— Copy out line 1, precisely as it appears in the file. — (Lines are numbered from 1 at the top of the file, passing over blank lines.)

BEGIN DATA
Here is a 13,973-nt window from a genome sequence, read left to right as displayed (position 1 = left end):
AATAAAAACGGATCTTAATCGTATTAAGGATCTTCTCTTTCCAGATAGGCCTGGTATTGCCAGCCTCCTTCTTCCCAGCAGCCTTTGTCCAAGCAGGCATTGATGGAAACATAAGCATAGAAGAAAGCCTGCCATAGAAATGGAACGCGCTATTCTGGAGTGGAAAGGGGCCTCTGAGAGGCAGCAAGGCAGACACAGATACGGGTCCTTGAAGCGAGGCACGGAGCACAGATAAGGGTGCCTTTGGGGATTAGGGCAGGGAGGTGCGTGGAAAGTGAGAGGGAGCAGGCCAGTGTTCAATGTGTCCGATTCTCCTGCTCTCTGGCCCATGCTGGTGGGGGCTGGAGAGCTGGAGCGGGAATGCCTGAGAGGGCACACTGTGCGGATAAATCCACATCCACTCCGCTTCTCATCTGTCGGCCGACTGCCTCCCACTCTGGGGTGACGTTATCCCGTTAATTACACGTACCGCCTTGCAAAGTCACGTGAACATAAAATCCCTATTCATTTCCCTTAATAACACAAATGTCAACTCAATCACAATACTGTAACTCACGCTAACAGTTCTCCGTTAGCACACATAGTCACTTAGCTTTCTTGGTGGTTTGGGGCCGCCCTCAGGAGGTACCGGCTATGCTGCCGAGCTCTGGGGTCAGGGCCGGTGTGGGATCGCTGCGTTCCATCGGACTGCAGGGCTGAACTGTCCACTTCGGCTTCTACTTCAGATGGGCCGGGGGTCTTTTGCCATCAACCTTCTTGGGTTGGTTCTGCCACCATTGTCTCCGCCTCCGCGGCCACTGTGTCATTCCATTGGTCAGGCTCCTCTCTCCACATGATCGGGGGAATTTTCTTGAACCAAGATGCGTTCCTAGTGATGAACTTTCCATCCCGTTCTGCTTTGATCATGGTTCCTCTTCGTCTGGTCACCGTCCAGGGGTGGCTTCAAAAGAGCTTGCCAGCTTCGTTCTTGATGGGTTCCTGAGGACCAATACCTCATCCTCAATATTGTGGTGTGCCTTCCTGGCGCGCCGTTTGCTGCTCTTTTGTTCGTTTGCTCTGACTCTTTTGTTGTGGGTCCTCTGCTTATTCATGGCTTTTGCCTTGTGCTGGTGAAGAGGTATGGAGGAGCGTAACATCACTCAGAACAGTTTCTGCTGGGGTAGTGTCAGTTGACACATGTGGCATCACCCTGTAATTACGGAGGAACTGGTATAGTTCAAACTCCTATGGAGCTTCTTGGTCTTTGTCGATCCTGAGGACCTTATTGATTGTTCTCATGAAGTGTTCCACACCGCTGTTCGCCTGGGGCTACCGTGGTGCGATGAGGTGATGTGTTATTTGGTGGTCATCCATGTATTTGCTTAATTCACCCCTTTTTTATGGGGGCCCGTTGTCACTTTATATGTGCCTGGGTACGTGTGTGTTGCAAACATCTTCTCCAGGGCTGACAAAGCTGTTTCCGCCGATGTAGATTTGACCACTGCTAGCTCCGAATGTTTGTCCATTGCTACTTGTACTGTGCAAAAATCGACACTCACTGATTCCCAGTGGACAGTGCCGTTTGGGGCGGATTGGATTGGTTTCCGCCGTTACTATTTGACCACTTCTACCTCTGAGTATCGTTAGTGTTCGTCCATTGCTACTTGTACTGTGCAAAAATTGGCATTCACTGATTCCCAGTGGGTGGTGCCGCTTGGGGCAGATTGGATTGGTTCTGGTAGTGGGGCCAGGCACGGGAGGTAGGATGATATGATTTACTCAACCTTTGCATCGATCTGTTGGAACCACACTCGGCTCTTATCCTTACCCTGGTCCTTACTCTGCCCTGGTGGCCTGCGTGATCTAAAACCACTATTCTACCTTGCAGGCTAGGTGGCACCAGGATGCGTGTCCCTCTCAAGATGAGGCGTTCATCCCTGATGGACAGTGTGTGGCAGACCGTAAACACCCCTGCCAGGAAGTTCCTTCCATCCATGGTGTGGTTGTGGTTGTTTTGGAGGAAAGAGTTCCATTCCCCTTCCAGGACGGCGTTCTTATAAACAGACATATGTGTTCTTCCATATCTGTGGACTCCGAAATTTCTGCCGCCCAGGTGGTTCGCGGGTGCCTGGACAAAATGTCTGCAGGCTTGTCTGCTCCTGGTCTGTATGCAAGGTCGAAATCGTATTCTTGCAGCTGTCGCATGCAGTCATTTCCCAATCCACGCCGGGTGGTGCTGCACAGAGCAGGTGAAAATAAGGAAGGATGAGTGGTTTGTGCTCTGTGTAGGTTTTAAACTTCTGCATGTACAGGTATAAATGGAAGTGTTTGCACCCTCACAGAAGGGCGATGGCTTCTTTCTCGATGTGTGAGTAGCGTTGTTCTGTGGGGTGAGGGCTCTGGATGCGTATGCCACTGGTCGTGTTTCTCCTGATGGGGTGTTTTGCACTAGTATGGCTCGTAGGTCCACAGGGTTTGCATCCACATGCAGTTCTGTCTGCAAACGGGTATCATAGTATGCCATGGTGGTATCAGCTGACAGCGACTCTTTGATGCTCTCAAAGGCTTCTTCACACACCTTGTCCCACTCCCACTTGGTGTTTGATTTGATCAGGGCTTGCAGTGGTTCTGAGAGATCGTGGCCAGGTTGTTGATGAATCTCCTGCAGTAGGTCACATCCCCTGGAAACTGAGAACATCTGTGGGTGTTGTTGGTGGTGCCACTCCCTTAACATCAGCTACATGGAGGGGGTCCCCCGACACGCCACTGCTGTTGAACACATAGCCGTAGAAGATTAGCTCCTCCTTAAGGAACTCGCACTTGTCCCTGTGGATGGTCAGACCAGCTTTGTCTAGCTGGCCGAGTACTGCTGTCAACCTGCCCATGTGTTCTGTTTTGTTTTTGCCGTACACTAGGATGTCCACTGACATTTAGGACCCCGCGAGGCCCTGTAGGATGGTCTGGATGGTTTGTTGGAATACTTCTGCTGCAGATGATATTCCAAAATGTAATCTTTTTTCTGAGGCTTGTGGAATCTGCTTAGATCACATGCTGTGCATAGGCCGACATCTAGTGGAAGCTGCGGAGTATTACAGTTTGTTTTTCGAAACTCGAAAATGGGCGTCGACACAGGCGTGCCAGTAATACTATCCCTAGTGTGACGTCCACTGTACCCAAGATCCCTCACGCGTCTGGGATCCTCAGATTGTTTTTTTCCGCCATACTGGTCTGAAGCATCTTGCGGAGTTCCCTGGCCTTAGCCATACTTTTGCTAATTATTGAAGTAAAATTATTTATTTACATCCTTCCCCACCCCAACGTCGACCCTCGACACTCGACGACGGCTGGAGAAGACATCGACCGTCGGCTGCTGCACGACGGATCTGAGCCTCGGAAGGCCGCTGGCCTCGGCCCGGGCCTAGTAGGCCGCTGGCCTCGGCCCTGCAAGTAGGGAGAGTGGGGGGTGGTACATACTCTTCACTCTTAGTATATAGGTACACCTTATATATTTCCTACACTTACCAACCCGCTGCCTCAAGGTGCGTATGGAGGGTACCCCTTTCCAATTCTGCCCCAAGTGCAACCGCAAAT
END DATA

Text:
Here is a 13,973-nt window from a genome sequence, read left to right as displayed (position 1 = left end):